The leader of Britain's Conservative party, David Cameron, called himself a "Zionist" Tuesday as he slammed a British initiative for an academic boycott against Israel.
Cameron, responding to questions at the annual luncheon of Conservative Friends of Israel, said the academic boycott was completely uncalled for, and that attacks against Israel often slid into anti-Semitism.
"If by Zionist you mean that the Jews have the right to a homeland in Israel and the right to a country then I am a Zionist," the Tory leader said, adding that support for Israel is "in the DNA" of members of his party.
He also justified construction of the separation fence, but expressed concern that it might torpedo a two-state solution.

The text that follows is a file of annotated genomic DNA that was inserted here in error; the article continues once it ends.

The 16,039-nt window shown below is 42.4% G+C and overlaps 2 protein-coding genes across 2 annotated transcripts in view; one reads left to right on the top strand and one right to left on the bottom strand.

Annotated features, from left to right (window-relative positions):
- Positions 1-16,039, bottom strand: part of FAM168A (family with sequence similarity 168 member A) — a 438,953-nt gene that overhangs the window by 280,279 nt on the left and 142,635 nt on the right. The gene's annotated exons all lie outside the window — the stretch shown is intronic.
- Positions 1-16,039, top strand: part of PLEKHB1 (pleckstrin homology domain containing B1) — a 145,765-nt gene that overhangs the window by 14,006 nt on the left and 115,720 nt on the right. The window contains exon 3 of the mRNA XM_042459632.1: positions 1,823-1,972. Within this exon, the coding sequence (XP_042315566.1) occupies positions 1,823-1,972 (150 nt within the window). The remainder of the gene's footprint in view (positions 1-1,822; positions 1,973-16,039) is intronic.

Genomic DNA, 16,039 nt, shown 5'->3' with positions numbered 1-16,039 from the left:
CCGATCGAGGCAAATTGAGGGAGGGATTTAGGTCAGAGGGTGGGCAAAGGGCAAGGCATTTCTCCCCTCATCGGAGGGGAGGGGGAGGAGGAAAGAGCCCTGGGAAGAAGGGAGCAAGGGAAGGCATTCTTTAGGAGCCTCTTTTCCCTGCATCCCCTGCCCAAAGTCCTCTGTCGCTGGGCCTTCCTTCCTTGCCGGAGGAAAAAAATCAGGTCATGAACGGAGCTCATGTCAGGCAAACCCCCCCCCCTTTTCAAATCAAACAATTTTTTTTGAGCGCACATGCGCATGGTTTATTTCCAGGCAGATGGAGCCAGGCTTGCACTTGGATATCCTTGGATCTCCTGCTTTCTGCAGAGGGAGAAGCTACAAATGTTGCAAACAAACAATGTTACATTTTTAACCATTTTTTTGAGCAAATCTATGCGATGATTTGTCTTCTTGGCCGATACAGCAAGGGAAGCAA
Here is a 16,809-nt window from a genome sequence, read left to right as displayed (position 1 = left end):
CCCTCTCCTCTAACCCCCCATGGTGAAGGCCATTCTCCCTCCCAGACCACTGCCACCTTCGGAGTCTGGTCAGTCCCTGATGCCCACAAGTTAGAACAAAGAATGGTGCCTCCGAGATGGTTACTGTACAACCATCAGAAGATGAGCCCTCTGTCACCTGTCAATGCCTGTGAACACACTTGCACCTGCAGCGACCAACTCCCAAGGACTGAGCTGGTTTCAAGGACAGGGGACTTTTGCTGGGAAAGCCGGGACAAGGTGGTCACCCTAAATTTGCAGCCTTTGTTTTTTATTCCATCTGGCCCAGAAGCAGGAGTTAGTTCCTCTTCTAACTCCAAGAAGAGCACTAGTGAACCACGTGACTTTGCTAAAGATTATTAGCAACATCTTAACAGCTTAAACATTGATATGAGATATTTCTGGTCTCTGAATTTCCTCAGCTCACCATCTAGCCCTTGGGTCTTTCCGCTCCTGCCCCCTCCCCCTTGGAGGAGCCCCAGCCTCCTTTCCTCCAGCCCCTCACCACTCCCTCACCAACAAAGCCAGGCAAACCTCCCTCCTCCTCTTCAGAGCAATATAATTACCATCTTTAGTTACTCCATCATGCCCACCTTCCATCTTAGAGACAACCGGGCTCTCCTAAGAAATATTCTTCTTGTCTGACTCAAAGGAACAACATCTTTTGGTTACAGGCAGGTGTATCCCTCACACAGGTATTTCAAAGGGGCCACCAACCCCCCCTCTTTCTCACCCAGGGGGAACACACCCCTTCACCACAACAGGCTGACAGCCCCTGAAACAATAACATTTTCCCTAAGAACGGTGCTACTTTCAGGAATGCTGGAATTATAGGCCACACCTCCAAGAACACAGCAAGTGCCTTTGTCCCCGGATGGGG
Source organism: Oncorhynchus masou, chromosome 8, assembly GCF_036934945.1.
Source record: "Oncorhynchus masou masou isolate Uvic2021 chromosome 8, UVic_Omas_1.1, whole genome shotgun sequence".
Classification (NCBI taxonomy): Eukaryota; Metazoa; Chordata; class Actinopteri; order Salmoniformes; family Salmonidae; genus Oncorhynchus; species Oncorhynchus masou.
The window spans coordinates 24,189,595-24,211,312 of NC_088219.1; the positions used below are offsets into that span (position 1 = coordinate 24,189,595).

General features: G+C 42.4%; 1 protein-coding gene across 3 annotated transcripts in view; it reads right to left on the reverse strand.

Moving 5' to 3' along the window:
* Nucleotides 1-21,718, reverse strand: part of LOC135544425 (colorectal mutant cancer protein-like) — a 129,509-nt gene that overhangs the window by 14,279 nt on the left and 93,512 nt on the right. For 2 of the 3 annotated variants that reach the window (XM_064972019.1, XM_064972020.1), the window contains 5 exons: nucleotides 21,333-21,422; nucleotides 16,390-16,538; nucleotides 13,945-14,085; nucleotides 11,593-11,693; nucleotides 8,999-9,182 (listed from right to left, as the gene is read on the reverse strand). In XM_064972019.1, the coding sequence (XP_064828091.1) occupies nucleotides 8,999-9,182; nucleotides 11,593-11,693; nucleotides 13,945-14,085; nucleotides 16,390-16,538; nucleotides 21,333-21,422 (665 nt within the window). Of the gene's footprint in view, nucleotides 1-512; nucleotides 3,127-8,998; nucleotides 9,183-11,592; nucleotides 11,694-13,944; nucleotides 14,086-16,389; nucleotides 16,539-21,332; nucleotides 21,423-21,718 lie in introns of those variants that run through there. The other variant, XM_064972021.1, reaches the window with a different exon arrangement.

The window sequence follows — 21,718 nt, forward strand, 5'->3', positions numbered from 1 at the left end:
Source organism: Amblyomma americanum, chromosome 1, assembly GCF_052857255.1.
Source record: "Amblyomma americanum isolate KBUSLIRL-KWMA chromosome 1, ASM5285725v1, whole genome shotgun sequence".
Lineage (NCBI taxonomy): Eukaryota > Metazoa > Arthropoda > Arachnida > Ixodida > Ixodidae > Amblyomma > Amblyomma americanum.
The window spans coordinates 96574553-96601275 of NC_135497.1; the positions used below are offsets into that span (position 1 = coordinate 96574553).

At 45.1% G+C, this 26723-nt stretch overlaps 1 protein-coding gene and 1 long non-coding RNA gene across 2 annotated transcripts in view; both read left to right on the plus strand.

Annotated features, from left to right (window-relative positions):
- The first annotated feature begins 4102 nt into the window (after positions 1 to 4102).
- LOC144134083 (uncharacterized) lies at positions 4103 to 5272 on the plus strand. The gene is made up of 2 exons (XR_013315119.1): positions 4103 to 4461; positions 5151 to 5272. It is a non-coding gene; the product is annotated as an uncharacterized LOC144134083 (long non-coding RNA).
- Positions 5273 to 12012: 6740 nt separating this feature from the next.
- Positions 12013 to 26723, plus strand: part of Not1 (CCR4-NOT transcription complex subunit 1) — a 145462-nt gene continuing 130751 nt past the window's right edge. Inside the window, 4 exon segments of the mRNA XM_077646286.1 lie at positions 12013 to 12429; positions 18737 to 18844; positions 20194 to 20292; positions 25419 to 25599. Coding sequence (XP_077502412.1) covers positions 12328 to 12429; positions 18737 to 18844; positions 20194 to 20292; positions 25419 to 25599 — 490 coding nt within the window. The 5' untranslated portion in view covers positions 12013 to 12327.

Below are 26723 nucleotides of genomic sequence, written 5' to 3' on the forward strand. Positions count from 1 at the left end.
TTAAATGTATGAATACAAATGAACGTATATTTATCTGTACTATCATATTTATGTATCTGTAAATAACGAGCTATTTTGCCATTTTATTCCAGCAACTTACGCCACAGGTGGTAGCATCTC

British Jews launch campaign against academic boycott
A coalition of British Jewish organizations will launch a campaign Thursday to combat the University and College Union's initiative for an academic boycott of Israel.
Advertisements signed by hundreds of anti-boycott academics were scheduled to appear in Wednesday's newspapers, followed Thursday by a press conference by Jewish politicians, university lecturers and community leaders.
Jeremy Newmark, director of the Jewish Leadership Council, told Haaretz that the campaign's goal was to get British University and College Union director Sally Hunt to make good on her pledge to bring the boycott proposal to a referendum of the union's rank and file.